The Delhi government on Wednesday told the Delhi High Court that CNG vehicles were not exempted from the Odd-Even rationing scheme as they could have caused traffic congestion due to their sheer numbers.
The government's assertions came in its reply to a batch of representations that challenged the implementation of the road rationing scheme in the National Capital.
The Supreme Court will take up a suo motu case entitled, 'alarming rise in air pollution in Delhi and adjoining areas' on Wednesday. The National Capital and adjoining areas have been reeling under a smog-like situation making it extremely difficult for Delhiites. A special bench of Justices Arun Mishra and Deepak Gupta will hear the matter at 3.30 pm today.
The chief secretaries of Punjab, Haryana and Uttar Pradesh will also appear, as instructed by the apex court in the Monday hearing, before the Supreme Court. Earlier on Monday, the apex court had lashed out at governments of Delhi, Punjab and Haryana for what it termed an "annual pollution nightmare". The Supreme Court also slammed Centre for indulging blame-game with state governments over the issue.
Meanwhile, the air quality in Delhi-NCR continues to hover between "severe" and "very poor" category.
The Supreme Court, in its Monday hearing, termed the severe air pollution in Delhi-NCR "atrocious" and banned all construction and demolition activities, along with burning of garbage and waste, in Delhi and NCR region.
The apex court emphasised that the entire police machinery and local administration must ensure no crop burning occurs. The court further said if stubble burning is found to be taking place, the administration would be held liable.
The apex court had observed that people could not be "left to die" due to the "worse-than-emergency situation" and said that those carrying out construction and demolition activities, despite its order, would be fined Rs 1 lakh. It added that a penalty of Rs 5,000 would be imposed if anyone was found burning garbage and waste in the region.
The top court said in case of any violation, the local administration and zonal officers would be held responsible.
It said the prevailing situation in the area was a "blatant and grave violation of the right to life of an individual" and scientific data suggested that the life span of those living in the region have been reduced due to this.
The top court said the authorities could not indulge in "passing the buck" and should collectively try to tackle the situation.
"Can we survive in this atmosphere? This is not the way we can survive," the bench said, adding that the authorities have left the people to die.
"Delhi is choking every year and we are not able to do anything. Question is that every year this is happening," the bench said, adding, "It cannot be done in a civilised country".
It asked the Delhi government and the civic bodies to chalk out a plan to ensure removal of the waste dumped at open spaces and come up with a scheme to deal with the issue.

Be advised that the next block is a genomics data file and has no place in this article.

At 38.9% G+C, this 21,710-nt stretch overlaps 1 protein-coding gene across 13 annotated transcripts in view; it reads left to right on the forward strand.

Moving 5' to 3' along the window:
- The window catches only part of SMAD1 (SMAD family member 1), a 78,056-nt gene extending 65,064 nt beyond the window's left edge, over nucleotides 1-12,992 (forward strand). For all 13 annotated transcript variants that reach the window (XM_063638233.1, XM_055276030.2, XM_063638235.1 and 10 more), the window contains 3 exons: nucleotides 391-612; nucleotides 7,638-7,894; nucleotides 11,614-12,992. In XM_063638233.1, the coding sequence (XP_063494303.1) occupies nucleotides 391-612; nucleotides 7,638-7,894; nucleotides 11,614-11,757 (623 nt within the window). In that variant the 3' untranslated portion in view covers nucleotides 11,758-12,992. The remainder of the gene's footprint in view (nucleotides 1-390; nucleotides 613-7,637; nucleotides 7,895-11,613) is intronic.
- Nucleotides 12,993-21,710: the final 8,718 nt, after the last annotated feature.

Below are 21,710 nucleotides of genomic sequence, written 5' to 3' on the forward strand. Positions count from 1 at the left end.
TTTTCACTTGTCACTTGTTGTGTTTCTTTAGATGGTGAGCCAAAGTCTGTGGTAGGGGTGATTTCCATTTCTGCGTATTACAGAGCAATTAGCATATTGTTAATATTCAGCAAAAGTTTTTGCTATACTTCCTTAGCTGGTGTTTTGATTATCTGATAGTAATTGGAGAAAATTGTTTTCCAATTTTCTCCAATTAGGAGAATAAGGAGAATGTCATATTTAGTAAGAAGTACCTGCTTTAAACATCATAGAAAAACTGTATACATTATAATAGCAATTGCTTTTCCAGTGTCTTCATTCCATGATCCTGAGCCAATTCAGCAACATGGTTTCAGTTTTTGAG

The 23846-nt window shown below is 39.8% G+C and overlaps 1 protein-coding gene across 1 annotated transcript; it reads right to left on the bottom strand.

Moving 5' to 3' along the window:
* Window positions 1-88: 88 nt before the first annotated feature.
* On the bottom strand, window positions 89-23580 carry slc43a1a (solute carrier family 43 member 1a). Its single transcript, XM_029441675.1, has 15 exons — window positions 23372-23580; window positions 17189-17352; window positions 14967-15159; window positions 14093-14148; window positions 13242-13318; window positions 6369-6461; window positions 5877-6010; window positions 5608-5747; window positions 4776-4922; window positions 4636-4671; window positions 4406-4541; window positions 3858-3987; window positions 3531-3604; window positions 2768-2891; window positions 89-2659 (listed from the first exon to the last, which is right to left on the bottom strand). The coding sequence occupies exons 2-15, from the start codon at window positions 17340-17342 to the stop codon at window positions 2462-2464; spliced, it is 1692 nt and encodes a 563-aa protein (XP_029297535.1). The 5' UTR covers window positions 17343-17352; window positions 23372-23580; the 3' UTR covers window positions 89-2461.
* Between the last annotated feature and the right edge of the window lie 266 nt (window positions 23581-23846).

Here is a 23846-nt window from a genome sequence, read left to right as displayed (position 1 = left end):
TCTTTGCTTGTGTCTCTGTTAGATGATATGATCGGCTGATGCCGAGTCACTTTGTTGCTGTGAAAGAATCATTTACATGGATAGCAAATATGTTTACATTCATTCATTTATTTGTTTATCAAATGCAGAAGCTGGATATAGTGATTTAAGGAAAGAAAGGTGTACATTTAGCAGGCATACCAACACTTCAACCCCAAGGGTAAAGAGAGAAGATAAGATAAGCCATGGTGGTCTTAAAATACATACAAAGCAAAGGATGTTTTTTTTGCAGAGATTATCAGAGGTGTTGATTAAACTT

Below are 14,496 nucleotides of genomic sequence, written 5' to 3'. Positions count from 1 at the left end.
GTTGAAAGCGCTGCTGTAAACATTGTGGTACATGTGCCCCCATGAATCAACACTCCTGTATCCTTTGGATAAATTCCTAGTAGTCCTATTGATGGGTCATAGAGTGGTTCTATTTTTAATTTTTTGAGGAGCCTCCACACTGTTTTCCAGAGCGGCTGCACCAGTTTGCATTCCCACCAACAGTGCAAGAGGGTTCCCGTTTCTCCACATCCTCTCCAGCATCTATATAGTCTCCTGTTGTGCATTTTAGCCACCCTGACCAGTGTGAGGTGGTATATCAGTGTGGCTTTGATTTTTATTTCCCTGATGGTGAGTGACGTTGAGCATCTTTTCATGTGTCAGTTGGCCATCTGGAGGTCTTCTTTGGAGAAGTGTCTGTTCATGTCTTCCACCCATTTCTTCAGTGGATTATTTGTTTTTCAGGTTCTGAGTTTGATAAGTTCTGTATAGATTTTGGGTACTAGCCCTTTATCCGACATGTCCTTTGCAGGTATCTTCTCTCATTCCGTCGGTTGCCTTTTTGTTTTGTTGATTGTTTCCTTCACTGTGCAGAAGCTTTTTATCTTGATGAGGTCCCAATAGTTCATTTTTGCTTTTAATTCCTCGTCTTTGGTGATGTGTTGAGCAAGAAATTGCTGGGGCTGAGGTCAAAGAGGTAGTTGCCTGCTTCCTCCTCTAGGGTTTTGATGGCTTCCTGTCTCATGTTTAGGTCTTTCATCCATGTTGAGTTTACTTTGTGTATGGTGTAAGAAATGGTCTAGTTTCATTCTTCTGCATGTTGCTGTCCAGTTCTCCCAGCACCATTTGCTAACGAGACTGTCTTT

The Delhi government also came under fire from the judges, and it has been asked to produce data or records to prove that the Odd-Even scheme has reduced pollution in the capital.
Justice Arun Mishra asked the government, "What is the logic behind odd-even scheme? We can understand banning diesel vehicles, but what is the point of the odd-even scheme?" Justice Mishra further remarked, "Cars create less pollution. What are you (Delhi government) getting from this odd-even?"
The Arvind Kejriwal-led government rolled out the third edition of the 12-day Odd-Even scheme on Monday to combat the rise in air pollution.
Several reports have showed that the air quality in the city had, in fact, improved after the implementation of the scheme. On Tuesday, the average air quality index (AQI) was recorded as 369 at 9 am, and an increase in wind speed was also expected to help clear the haze that had formed over the capital. On Monday, the pollution levels peaked to a three-year high (494).
Regarding pollution due to dust accumulated on the roads, the top court had said water be sprinkled on the stretches which were prone to dust. It directed that a traffic plan be prepared so that there was no burden on a particular road and the problem of pollution due to traffic congestion could be tackled. It asked the traffic authorities concerned to take immediate steps in this regard.
The top court had asked the court-mandated Environment Pollution Control Authority (EPCA) to hold a meeting on 4 November and take a decision on whether the industries, which contributed to the pollution levels of Delhi-NCR, could be shut down during this period.
It had also asked the EPCA to take a call regarding banning the entry of diesel-run trucks, except those carrying essential commodities, in Delhi. Several other directions were passed by the top court to contain pollution saying that short term steps were needed to check the emergent situation.
With inputs from agencies